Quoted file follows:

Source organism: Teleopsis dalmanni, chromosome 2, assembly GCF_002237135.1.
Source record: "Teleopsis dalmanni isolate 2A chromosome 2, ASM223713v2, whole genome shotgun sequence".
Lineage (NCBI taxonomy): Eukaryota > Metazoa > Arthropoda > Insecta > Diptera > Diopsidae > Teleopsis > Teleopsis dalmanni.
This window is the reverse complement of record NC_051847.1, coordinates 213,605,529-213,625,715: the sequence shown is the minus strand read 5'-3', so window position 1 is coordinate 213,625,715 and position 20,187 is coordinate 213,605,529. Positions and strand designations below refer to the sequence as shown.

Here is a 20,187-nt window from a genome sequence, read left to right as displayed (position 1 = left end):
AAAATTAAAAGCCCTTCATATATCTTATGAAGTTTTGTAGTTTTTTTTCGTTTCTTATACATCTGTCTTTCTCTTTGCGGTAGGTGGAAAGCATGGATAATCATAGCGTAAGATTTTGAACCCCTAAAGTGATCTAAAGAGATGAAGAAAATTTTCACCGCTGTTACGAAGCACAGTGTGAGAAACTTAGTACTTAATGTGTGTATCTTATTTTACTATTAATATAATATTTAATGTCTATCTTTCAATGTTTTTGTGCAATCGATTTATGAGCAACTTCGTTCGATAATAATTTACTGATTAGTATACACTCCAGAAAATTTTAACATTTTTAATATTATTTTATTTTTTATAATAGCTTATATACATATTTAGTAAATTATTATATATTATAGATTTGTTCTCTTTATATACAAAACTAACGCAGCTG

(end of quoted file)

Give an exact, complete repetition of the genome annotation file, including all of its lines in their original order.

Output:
Source organism: Teleopsis dalmanni, chromosome 2, assembly GCF_002237135.1.
Source record: "Teleopsis dalmanni isolate 2A chromosome 2, ASM223713v2, whole genome shotgun sequence".
Lineage (NCBI taxonomy): Eukaryota > Metazoa > Arthropoda > Insecta > Diptera > Diopsidae > Teleopsis > Teleopsis dalmanni.
This window is the reverse complement of record NC_051847.1, coordinates 213,605,529-213,625,715: the sequence shown is the minus strand read 5'-3', so window position 1 is coordinate 213,625,715 and position 20,187 is coordinate 213,605,529. Positions and strand designations below refer to the sequence as shown.

Here is a 20,187-nt window from a genome sequence, read left to right as displayed (position 1 = left end):
AAAATTAAAAGCCCTTCATATATCTTATGAAGTTTTGTAGTTTTTTTTCGTTTCTTATACATCTGTCTTTCTCTTTGCGGTAGGTGGAAAGCATGGATAATCATAGCGTAAGATTTTGAACCCCTAAAGTGATCTAAAGAGATGAAGAAAATTTTCACCGCTGTTACGAAGCACAGTGTGAGAAACTTAGTACTTAATGTGTGTATCTTATTTTACTATTAATATAATATTTAATGTCTATCTTTCAATGTTTTTGTGCAATCGATTTATGAGCAACTTCGTTCGATAATAATTTACTGATTAGTATACACTCCAGAAAATTTTAACATTTTTAATATTATTTTATTTTTTATAATAGCTTATATACATATTTAGTAAATTATTATATATTATAGATTTGTTCTCTTTATATACAAAACTAACGCAGCTG